Sexual hormones produced differ from male to female.

Sexual dimorphism, comparing
behaviours and hormones in male and females.



Sexual dimorphism is seen in many species across the
whole animal kingdom, but this is more than just the size, appearance and
sexual organs of animals. It also involves the behaviour of the species,
hormones produced, rates of growth, blood formation, metabolism and endocrine
activity (GLUCKSMANN, 1974). This paper will be dwelling deeper into
behaviours which may occur in animals and how they differ from the other sex. This
will also consider the paternal behaviours which happen between species and if
hormones produced differ from male to female. Papers have shown that the age
range of species will influence hormones which are produced and behaviours
which can be performed. Over time evolution has played a part in the
development of sexual dimorphism of male and female traits (Plavcan, 2001),
this could be another possibility of the differentiation in the animal kingdom.
Sexual dimorphism is thought to generally be caused by sexual selection (Ralls, 1977) but
other factors can also affect this such as organizational effects and
activational effect (Beatty, 1979) which shall be discussed more in depth.


and Activational effect

The brain and behaviour are affected by the actions of
the sex steroids, these are traditionally known as organizational and
activational effect (ARNOLD, 1985). Organizational effects are permanent and occur in early
development (ARNOLD, 1985) and preliminary structures start to form reproductive
organs, for the female ‘Mullerian ducts’ and for the male ‘Wolffian ducts’. When
in the development stage all embryos have both ‘ducts’ this is called bipotential
(, 2018). If no hormones are secreted, then the Wolffian ducts
degenerate and the Mullerian ducts start to form as the female reproductive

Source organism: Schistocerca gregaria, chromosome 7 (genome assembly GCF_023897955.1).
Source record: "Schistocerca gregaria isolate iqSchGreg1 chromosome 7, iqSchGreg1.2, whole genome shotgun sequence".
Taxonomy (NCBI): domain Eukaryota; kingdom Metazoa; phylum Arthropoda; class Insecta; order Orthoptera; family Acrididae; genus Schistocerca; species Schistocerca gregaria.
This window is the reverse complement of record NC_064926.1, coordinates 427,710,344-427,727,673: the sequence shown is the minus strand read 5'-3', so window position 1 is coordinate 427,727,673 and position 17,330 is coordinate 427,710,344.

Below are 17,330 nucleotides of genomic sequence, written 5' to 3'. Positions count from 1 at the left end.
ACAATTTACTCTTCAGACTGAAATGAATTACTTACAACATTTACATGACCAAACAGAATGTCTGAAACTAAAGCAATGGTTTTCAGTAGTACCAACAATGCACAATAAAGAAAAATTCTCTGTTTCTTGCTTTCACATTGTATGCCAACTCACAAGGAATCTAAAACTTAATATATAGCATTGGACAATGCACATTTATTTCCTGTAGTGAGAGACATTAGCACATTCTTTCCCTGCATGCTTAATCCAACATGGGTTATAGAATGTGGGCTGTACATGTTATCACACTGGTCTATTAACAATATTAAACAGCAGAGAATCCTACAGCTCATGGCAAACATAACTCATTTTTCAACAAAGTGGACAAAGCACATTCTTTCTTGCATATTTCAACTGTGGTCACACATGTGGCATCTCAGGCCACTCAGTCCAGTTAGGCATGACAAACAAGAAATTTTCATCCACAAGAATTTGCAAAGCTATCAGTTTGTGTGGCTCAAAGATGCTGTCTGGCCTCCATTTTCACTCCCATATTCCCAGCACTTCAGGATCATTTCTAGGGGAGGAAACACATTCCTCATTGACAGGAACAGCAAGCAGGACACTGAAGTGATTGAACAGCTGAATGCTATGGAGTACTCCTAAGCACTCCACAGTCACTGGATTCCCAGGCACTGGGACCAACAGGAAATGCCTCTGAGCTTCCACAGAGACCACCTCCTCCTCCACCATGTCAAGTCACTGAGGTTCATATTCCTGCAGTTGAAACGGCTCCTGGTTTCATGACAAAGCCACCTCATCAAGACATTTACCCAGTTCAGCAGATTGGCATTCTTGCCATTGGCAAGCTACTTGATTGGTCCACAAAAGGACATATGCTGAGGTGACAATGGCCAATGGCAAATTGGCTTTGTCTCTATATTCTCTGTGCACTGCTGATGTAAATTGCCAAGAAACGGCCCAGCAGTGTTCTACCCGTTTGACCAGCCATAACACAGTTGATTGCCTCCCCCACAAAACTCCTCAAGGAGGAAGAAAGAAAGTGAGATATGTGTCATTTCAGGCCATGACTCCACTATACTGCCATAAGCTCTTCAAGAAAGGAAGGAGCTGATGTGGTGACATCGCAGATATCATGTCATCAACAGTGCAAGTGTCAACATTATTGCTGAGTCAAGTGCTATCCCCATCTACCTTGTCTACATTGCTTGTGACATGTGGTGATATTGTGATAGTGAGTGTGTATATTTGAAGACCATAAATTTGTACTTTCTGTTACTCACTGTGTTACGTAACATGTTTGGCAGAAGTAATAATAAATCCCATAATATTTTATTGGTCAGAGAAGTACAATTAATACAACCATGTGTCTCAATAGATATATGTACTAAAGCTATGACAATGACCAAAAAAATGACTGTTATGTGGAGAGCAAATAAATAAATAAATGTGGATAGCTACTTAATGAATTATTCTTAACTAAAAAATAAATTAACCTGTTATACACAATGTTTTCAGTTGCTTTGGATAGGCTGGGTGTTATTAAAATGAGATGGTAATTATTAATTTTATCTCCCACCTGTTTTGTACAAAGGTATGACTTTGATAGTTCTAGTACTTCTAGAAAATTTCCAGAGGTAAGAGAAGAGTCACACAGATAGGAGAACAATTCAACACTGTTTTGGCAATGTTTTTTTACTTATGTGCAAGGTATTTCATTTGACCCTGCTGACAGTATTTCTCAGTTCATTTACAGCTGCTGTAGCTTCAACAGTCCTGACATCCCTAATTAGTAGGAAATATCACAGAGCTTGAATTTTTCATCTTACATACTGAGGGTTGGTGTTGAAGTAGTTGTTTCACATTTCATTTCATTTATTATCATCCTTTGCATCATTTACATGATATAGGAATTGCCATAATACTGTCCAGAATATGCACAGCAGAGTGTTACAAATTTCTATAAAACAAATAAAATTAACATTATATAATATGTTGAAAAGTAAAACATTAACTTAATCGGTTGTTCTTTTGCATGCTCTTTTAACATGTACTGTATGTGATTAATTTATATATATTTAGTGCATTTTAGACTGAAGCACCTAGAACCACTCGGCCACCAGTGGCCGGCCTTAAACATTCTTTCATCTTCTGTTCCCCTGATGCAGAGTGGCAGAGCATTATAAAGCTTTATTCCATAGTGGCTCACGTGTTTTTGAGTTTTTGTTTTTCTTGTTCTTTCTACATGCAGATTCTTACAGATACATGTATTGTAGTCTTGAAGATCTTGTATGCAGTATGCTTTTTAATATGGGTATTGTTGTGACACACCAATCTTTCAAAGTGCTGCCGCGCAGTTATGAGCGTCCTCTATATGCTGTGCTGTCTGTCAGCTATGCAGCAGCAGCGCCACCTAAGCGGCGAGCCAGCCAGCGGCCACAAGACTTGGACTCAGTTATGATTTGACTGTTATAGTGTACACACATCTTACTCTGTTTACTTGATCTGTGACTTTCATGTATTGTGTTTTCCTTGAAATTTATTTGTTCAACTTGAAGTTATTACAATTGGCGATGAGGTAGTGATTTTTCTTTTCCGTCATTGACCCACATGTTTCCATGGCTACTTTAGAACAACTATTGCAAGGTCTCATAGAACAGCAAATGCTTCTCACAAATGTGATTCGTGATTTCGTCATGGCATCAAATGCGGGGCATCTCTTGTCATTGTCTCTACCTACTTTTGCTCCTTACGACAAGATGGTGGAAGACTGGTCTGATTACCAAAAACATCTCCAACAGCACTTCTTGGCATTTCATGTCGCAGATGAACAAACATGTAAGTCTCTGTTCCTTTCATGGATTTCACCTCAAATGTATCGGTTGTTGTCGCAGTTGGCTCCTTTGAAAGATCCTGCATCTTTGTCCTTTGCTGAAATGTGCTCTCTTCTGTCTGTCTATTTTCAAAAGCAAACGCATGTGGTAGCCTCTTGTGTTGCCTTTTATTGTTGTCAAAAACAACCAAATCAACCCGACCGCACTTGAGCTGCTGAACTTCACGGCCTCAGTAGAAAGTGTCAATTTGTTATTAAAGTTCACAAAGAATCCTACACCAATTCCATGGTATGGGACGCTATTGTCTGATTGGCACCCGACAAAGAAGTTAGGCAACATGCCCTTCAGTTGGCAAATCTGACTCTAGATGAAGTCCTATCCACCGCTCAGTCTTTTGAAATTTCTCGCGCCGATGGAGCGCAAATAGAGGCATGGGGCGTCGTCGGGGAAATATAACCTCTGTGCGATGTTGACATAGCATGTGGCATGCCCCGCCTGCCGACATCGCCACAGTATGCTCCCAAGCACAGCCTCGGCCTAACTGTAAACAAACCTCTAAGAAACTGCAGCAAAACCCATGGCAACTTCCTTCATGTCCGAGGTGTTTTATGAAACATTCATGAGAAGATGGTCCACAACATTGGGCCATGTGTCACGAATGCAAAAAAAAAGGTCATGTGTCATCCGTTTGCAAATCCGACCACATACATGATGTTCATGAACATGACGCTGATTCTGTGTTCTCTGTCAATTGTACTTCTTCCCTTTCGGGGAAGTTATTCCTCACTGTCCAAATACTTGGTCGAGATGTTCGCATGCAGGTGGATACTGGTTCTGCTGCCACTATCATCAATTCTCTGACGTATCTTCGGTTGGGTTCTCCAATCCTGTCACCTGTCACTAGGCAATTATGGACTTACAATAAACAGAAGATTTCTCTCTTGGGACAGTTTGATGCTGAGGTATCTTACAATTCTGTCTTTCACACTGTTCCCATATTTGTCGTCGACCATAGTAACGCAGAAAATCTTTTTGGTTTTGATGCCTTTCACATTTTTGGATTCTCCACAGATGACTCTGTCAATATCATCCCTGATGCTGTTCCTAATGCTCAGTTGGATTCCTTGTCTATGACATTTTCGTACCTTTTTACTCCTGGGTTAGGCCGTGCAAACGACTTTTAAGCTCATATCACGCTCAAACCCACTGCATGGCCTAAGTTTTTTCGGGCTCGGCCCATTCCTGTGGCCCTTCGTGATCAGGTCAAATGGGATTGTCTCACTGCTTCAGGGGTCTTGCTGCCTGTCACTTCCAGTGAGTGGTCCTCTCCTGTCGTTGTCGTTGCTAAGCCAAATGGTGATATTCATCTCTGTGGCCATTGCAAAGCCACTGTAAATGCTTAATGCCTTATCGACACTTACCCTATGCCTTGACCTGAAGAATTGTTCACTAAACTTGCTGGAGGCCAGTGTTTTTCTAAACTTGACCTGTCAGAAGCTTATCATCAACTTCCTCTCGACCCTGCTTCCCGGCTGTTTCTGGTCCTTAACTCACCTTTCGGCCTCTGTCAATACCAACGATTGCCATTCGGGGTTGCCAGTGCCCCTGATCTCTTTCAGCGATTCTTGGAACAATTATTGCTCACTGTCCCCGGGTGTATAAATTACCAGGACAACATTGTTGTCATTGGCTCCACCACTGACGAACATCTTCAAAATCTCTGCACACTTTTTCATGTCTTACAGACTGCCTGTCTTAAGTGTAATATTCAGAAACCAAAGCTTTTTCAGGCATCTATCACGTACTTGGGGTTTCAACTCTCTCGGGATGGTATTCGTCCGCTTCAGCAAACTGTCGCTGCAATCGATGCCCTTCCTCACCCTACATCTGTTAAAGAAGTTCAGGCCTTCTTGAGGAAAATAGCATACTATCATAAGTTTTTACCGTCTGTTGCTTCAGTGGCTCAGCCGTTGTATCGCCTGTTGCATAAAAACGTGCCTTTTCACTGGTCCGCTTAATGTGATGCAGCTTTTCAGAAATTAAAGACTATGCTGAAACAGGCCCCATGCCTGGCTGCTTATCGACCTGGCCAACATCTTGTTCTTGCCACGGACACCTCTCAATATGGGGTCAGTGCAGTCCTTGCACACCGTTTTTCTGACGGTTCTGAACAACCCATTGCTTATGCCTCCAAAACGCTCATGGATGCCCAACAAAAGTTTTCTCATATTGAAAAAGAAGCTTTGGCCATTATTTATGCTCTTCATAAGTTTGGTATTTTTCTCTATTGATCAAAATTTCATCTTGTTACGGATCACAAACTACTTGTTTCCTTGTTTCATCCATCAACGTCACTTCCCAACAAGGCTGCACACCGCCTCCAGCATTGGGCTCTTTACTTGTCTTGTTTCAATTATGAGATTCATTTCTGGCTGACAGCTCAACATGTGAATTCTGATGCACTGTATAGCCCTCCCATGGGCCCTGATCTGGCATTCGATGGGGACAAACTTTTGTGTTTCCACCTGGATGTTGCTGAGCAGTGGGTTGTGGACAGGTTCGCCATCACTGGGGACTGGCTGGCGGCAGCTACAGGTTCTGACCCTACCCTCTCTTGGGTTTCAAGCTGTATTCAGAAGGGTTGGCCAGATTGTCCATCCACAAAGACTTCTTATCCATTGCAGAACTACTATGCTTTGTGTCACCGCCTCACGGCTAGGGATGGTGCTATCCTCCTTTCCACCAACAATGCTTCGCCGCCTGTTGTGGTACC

organs in mammals. If anti-Mullerian hormones (AMH) and testosterone are released,
then the Mullerian ducts degenerate and the Wolffian ducts start to form into
the male reproductive organs. Defeminization and masculinization are needed if
the zygote is to complete the normal development of the male brain (Baum, 1979).
Exposure from    testicular androgens
cause these to processes to happen (Baum, 1979). Activational effects such as
the loss of capacity for estradiol and progesterone to induce female sex
behavior are lost, then this is known as defeminization (SCHWARZ and MCCARTHY,
2008). Masculinization is the development of sex changes and the organizational
of neural substrate to express male sexual behavior (SCHWARZ and MCCARTHY,

Activational effects occur throughout life and are learnt behaviors and
thought to be called this because this because they activate neural pathways
which are already existing (ARNOLD, 1985). An
example of this is seen in the female guinea pig, when they are exposed
testosterone propionate their behavior will start to defeminize and will start
to show more masculine behaviours, whilst if a genetic male is deprived
throughout its perinatal life from androgens then they will be permanently
feminized and demasculinized during adulthood (ARNOLD, 1985).






Sex determination is different across the whole animal
kingdom, the sex determination is dependent on a series of molecular events
which cause the bipotential gonad to form into an ovary or into the testes (Öçal,
2011). In mammal’s females have two X chromosomes and the male has a X and Y
chromosome, the sperm carries the sex chromosome which determines the sex of
the offspring. Testes are formed during the sixth week of gestation if a male
was to be determined, the sex-determining region Y (SRY) initiates this by down
streaming the regulation of sex-determining factors (Öçal, 2011). This SRY gene
is located in the Y chromosome. After its release, SOX-9 gene is activated and